Reflections on California’s State Park Crisis

My dad has a map of Annadel State Park printed on a purple bandanna. As we hike up to lake Ilsanjo, my family and I take turns checking it. When we get to the lake, we dip it into the cool water and take turns tying it around our necks. Ham and cheese sandwiches followed by M&M-heavy trail mix never tastes as good as it does after a dusty, hot hike. After lunch, we reapply sunscreen, sling our backpacks over our shoulders, and retrace our steps back down the trail. And all the while, we talk. To be fair, this isn’t some miraculous transformation at the hands of nature’s majestic power. We’re a talkative family in most settings. But something about the exercise combined with the quiet serenity of the environment, the beautiful simplicity of following a dirt path that lopes between proud pine trees and golden grass hills, draws the conversation from us like nothing else. Our topics range from theoretical philosophy to the deeply personal details of our inner lives. Distance from cell phones, television, and internet access allows the kind of sustained, uninterrupted discussion that is often impossible in even the closest of modern families.

Annadel and its fellow California state parks have been weighing on my mind because of the budget cuts that the recession has necessitated. While I understand that these tight economic times require the California government to trim state spending wherever reductions will harm the lowest number of people, most of our politicians would agree that restricted access to the breath-taking natural environments of our state is not something to be celebrated. The richness and diversity of California’s natural landscapes cultivate in its inhabitants an abiding love for their home. From Yosemite to redwood forests to deserts, from the melancholic beauty of Northern California beaches to the sunny fun of their Southern California counterparts, our state parks leave us no shortage of places to walk on a nice summer day. As of this September, 70 of California’s 278 parks will close until financial conditions improve, and rangers, lifeguards, and janitors will face layoffs. This will result in the loss of 220 jobs, according to an article on the SF Gate blog entitled “70 California State Parks Fall to Budget Ax.” The article also reports that this includes 14 state parks within an hour of San Francisco, though my beloved Annadel will live on for now. The California State Parks department decided which parks to close based on the amount of public traffic the parks usually receive and which parks held the most vital historical significance. Even closed state parks will remain protected land, but officials may be unable to prevent “transients, thugs, and hunters” from overrunning the open areas, as speculated by the aforementioned article. Reduced public access to state parks will save California $11 million in the 2011-12 fiscal year, and $22 million in 2012-13, which means even more cuts. This $11 million may be only a drop in the bucketfuls of state debt, but every full bucket is made up of lots of drops. But just because I understand it doesn’t mean I have to like it.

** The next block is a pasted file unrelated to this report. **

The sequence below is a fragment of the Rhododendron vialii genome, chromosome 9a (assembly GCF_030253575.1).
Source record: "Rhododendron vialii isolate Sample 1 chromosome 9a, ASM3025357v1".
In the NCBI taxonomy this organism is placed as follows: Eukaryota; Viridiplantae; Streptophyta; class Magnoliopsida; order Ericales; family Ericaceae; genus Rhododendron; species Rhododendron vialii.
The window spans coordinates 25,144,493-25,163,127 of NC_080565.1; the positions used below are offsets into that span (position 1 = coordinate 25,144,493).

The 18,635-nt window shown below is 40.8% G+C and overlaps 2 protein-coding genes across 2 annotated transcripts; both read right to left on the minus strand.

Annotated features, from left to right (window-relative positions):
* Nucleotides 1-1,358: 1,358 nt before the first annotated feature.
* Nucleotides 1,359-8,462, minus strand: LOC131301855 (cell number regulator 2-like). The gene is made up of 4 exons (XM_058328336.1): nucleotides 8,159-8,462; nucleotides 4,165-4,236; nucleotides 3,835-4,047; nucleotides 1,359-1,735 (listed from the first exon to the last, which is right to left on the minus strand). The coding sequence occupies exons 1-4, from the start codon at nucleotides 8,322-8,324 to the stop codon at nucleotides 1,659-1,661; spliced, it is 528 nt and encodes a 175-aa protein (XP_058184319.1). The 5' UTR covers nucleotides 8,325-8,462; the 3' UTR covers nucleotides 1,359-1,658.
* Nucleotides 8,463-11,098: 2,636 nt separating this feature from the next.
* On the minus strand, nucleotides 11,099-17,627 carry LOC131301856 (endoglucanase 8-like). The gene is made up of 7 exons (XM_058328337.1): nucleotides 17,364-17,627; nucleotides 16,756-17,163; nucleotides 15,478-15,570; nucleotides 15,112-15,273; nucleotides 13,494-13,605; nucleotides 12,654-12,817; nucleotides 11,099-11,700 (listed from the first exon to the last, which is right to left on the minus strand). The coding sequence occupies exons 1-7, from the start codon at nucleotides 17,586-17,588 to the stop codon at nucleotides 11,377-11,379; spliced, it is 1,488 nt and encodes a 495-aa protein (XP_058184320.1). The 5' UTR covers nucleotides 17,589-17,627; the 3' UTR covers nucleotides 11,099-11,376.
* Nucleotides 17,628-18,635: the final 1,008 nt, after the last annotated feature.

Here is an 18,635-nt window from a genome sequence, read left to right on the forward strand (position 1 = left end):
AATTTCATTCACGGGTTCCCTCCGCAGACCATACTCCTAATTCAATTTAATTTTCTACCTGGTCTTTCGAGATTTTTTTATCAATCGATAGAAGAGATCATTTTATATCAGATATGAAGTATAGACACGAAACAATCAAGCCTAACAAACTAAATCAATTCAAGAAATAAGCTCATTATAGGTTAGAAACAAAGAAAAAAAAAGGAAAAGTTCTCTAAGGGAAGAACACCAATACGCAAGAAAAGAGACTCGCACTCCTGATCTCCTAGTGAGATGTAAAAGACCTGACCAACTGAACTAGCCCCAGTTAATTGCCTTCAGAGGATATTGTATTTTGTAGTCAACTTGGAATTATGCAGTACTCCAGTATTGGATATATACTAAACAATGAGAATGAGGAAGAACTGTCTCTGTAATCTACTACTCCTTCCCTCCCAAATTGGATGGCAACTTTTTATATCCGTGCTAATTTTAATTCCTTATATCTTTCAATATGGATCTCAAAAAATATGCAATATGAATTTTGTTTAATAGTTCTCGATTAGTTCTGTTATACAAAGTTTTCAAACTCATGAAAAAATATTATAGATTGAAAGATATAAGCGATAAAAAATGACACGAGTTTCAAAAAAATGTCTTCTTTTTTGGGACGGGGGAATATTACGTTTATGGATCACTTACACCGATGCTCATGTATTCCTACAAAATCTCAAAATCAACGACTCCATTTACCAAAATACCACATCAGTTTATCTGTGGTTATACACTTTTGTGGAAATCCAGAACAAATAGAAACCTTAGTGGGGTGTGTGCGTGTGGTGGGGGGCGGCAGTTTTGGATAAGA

Governor Brown intends to offer Californians a chance to regain some of their parks and services with a measure on next year’s ballot offering a tax to fund the parks, but his more right-wing colleagues oppose suggesting any additional tax. My thoughts? It really couldn’t hurt to ask. Let the people who use these parks decide. Maybe they want their parks open and better funded, and maybe they just really can’t afford them right now. Either way, we as Californians are in the unique position of having havens of lush natural beauty practically in our backyards. If nothing else, financial hurdles for our states parks force us to reflect on our fond park memories, our relationship with nature, and how fortunate we are to live in a state so ample in outdoor opportunity.

—Caroline Osborn, Sales and Marketing Intern